Pet Passport Ireland
Regulations for taking a pet dog, cat or ferret to Ireland from countries within the European Union
rabies free countries or
countries with a low incidence of rabies:
If your pet is entering Ireland from another EU country, a rabies free or a country with a low incidence of rabies after residing there for at least 6 months, they will not be quarantined if the following steps are completed in this order:
- Your pet must have a ISO 11784/11785 compliant 15 digit
If your pet's microchip is not ISO 11784/11785 compliant, you
can bring your own
- Rabies vaccination no sooner than 21 days* prior to entry and not more than
the expiration date of the manufacturer of the vaccine. If your dog, cat or ferret has been
vaccinated before it was fitted with a microchip, it will have to be
vaccinated again after the microchip is implanted.
- For dogs, cats and ferrets entering Ireland from a
country with a high incidence of rabies,
a Blood Titer Test administered no sooner than one month after
rabies vaccination. (Have your veterinarian scan your pet's
microchip prior to the titer test.) Samples must be processed at approved
laboratories. Assuming test results within acceptable limits,
your pet can enter Ireland 90 days after the date the blood was
drawn and avoid quarantine. The titer test results
must be endorsed by the Govermental Authority from your country.
This step is not required unless entering Ireland from
a high rabies country.
- Within 10 days of travel, a USDA (or CFIA) accredited veterinarian must complete the bi-lingual
Annex II for
Ireland for endorsement by the USDA or CFIA if traveling
from the United States or Canada. If you are traveling from
another country, endorsement is not required unless your country
- A copy of the Rabies Certificate and Blood Titer Test
results should also be included
for endorsement (if applicable).
- A Tapeworm Test is required for dogs between one and five days of entering Ireland.
*After the first vaccination and waiting period, you can enter Ireland whenever you like as long as booster vaccinations are given on time and you continue to meet the other entry requirements.
If your dog or cat is entering Ireland from the Malaysian Peninsula, it may not enter the country unless it is accompanied with a certificate issued by the Malaysian Department of Veterinary Services which confirms the following:
- Your pet has had no contact with pigs within 60 days of export.
- Your pet has not been residing in an area where any case of Nipah disease has been confirmed in the 60 days previous to export.
- Your pet has a negative result on a blood test taken within 10 days of export and analyzed by a laboratory approved for testing Nipah viruses
When entering Ireland for commercial purposes such as breeding or sale, pets require additional forms and different rules apply.
If arriving by air, pets will
travel as manifest cargo on approved airlines. The airports approved to importing animals is
into Ireland is Dublin. To fly directly to Dublin with your pet and not transit through Heathrow or Gatwick, prior approval
must be obtained at least 10 days prior to entry. Arrangements must be made by you to transfer your pet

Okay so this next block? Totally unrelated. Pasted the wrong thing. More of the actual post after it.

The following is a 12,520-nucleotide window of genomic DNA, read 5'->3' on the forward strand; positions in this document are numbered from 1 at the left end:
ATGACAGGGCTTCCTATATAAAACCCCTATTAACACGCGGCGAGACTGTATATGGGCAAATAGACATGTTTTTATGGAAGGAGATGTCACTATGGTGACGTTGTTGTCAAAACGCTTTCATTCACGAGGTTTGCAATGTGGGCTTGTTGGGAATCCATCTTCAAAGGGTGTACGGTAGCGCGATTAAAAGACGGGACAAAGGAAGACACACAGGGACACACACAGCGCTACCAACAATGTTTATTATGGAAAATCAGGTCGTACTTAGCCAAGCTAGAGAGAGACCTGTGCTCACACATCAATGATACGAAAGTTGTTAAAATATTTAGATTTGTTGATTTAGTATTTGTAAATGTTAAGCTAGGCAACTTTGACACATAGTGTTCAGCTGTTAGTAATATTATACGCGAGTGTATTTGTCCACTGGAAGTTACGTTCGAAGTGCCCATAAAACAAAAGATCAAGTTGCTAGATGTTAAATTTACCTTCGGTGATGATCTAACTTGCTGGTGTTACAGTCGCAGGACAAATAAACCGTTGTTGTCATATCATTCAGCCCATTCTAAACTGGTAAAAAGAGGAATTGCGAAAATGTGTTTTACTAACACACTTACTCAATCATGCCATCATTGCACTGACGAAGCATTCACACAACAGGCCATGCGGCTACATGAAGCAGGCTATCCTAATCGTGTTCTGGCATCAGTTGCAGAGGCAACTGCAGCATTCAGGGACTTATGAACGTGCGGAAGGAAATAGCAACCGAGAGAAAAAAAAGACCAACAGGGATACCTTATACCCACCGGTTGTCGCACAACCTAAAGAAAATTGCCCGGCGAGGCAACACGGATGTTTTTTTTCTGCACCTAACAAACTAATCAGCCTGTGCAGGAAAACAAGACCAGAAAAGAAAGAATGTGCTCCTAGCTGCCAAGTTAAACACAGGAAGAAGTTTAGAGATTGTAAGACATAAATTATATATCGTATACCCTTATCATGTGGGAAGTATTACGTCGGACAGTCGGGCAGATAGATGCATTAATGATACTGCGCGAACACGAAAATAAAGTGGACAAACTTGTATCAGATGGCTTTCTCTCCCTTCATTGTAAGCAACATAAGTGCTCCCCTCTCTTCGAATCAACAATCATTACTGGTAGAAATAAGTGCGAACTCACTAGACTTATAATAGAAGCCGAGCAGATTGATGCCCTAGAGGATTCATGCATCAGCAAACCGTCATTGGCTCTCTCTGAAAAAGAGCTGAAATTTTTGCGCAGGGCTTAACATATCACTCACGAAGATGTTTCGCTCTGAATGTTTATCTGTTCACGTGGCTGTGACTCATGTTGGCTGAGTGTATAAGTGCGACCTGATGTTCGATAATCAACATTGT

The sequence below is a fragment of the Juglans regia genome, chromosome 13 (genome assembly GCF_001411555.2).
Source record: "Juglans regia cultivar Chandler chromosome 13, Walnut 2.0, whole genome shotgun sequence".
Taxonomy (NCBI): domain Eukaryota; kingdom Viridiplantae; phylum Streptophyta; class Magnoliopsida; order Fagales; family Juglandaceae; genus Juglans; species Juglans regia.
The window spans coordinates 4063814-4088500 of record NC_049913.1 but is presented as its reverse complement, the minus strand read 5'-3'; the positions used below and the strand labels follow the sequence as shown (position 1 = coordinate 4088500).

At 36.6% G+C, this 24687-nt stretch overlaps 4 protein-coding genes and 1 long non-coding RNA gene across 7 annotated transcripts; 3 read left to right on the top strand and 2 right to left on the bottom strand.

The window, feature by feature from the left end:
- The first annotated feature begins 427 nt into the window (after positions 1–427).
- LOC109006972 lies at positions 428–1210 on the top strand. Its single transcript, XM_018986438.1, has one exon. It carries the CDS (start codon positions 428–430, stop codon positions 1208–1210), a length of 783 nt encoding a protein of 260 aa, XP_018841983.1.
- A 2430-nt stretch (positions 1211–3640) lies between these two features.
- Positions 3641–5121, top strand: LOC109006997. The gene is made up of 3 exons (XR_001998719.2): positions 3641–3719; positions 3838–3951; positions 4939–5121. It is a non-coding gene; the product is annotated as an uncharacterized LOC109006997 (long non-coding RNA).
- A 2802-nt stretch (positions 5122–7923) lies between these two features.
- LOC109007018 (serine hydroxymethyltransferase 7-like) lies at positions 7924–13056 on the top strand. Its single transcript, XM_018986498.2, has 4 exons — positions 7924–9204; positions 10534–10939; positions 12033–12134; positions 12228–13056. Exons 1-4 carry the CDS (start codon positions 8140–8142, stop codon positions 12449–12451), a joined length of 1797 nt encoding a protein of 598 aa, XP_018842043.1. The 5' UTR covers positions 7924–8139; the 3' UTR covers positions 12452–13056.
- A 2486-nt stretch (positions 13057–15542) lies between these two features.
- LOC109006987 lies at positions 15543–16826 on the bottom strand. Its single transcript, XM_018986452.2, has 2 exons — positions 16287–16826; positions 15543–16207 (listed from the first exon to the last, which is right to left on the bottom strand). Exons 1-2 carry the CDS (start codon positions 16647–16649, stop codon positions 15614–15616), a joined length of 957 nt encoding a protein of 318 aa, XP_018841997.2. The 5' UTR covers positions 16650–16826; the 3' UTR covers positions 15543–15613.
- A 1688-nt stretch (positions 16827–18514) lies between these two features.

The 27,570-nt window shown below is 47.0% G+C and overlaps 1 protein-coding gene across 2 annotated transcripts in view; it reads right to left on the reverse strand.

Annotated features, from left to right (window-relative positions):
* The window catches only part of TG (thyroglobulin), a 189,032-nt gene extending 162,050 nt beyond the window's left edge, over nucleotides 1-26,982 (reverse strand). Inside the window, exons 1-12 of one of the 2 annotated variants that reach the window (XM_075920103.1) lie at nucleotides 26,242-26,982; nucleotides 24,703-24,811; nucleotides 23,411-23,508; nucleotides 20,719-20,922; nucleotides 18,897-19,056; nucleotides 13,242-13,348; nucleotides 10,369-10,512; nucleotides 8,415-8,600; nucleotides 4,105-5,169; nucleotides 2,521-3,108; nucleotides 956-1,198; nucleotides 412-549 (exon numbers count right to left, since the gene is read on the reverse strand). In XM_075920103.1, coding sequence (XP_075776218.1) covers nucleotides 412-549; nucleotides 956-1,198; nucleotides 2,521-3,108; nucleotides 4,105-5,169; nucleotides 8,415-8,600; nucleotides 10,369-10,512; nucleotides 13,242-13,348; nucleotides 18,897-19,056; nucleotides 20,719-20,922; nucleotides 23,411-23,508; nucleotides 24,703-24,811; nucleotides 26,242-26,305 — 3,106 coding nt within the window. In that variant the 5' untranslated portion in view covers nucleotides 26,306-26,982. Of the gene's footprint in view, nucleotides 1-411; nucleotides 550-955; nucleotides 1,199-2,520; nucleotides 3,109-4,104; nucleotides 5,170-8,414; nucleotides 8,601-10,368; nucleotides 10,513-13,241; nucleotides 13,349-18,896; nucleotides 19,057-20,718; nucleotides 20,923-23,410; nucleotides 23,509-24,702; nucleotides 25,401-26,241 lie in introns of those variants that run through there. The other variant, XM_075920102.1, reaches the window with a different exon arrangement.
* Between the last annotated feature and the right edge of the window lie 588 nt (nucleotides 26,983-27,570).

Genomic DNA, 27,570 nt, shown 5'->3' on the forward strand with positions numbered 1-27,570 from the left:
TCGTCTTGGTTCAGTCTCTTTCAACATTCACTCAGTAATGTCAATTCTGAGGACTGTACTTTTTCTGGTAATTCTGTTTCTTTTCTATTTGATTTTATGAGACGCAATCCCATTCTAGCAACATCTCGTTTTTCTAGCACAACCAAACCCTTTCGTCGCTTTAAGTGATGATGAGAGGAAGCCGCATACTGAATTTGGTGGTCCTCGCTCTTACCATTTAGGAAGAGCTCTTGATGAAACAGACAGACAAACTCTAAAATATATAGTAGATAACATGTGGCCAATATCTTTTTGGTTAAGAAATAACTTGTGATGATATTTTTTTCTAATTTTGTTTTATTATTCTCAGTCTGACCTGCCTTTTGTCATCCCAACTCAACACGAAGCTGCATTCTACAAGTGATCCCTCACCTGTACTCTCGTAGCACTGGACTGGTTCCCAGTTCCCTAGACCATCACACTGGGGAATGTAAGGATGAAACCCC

to an approved veterinary hospital for clearance inspection.
Breed Restrictions: The following breeds are not permitted to enter Ireland: Akita, Bull Terrier, Doberman Pinscher, German Shepherd, Japanese Tosa Inu and Mastiff.
Puppies: Up to four (4) unvaccinated puppies under 3 months of age can enter Ireland with their mother who has met the requirements for entering Ireland. Puppies entering the country without the mother must do so from another EU country and, they must be microchipped and accompanied with a veterinary certificate stating that their mother's vaccination had not expired and they had not been exposed to wild or rabies infected animals. They also must have a blue pet passport issued in the EU.
Failure to comply with these regulations will mean that your pet will be refused entry or returned to the country of origin or placed in quarantine, all at the expense of the person responsible for your pet.
Inspection: All domestic dogs and cats must be free of evidence of disease
communicable to humans when examined at the port of entry to
Ireland. If your dog or cat is not in apparent good health, further examination by a
licensed veterinarian may be required at your expense.
Other Animals: Birds, invertebrates, tropical fish, reptiles, amphibia, mammals such as rodents and rabbits are not subject to requirements of rabies vaccination, but may have to meet other requirements such as an Import License and quarantine and should have a health certificate to enter Ireland. Pet owners are strongly advised to seek further information from the relevant authority of their country and/or that of the country of destination.
If your pet is not a dog, cat or ferret, and especially if it is a
turtle or parrot, you should verify that
it is not protected under the
Convention on International Trade in Endangered Species of Wild Fauna
and Flora (CITIES). You will need to apply for additional permits
if this is the case. Search their database.
Over 180 countries participate and enforce CITIES regulations. Read more about CITIES.
Veterinary Certificate: All countries have unique veterinary certificates. This form may differ from the veterinary certificate issued by veterinarians in the United States. (APHIS 7001) It is an essential part of the cat or dog passport.
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